These worries have been voiced to the FDA, regarding the taxing of the mobile applications.
Republican House Energy and Commerce Committee members have voiced concerns to the U.S. Food and Drug Administration (FDA) regarding whether or not it plans to regulate mhealth apps for smartphones and tablets which could deem them medical devices under the rules of the Affordable Care Act.
The new healthcare law has imposed a excise tax on medical devices but it is unclear if apps are among them.
Six members of the committee wrote a letter to Margaret Hamburg, the FDA Commissioner, which expressed their worries that if the agency does decide that certain mhealth apps turn smartphones and tablets into medical devices, “it raises the possibility that they would also be subject to new taxes under the PPACA.”
The letter warned that by taxing the apps, the mhealth industry could potentially be held back.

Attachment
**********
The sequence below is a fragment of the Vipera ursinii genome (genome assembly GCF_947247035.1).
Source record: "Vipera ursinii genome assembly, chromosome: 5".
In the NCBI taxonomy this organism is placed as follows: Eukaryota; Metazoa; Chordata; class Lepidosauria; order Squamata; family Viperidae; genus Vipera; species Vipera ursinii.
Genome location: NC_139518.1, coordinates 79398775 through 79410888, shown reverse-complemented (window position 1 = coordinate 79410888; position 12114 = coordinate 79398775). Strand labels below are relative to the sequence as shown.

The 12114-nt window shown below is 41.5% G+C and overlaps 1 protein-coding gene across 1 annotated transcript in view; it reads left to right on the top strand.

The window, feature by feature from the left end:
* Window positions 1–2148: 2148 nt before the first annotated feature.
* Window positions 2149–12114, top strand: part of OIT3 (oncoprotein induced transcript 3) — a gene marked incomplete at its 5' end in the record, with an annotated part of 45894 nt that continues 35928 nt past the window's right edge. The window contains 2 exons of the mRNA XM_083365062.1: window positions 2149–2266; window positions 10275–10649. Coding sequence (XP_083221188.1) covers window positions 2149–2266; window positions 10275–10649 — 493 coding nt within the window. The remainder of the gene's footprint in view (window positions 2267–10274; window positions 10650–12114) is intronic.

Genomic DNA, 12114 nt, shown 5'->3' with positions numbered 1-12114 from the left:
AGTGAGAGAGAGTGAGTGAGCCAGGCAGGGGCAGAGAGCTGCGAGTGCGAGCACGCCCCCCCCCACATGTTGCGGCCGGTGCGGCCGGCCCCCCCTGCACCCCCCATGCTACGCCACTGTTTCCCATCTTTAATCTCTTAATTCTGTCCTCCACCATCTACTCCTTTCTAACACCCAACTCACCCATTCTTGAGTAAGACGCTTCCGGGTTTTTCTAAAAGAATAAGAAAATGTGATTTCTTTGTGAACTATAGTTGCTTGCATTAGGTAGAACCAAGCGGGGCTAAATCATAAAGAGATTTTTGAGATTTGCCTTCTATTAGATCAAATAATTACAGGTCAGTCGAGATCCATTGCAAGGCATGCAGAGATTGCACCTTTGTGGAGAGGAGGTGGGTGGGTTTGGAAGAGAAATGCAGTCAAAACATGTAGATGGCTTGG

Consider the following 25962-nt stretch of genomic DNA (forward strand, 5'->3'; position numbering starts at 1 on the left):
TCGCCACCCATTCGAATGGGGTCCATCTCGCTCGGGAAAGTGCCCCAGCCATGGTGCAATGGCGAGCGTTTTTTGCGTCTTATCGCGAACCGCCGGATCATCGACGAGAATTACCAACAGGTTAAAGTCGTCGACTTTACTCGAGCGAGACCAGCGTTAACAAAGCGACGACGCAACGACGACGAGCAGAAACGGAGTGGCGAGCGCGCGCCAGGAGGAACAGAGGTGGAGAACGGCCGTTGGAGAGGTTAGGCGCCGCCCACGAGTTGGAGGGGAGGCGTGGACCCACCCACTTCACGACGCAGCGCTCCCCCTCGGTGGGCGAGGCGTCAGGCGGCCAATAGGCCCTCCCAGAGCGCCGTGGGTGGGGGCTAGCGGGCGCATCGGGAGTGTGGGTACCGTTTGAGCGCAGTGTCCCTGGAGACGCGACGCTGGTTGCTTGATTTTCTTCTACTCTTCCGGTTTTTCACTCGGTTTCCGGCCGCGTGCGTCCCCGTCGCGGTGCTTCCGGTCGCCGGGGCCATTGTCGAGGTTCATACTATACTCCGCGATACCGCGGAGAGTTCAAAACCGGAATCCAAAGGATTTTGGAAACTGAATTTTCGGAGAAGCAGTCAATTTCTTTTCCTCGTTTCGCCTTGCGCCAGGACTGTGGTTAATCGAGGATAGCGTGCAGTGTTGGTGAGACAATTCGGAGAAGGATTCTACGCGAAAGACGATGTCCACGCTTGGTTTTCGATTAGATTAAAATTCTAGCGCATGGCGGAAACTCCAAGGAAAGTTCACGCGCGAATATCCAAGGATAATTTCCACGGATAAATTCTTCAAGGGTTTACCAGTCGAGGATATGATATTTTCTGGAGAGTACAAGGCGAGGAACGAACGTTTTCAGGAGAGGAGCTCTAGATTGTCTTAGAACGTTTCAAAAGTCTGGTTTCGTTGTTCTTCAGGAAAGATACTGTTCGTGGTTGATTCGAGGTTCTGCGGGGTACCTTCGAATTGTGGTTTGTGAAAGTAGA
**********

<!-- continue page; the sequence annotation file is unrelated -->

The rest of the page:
They stated that taxation on these apps “could affect the growth and innovation” of the mhealth environment as a whole. The July 2011 draft produced by the FDA concentrated on an app’s “intended use” in order to decide whether or not it should be considered to be a medical device. The Republican committee members, however, are worried about the chance that “actual use” of the apps could turn into “a factor in the future”.
The letter sought to obtain written answers from the FDA so that they would have the following information:
• The time the FDA expects to provide updated or final guidance in terms of the approach that will be taken to its oversight of mhealth apps.
• Whether or not the FDA has looked into the potential impact of taxing smartphones and other mobile gadgets as medical devices and what it would do to the creators and distributors of those applications.
• If actually using a tablet or smartphone mhealth app will help to determine whether or not the FDA will decide to regulate it as a medical device.
At the time of the writing of this article, the FDA had yet to issue either a reply to these mhealth concerns or a new set or rules that would regulate medical apps on smartphones and tablets.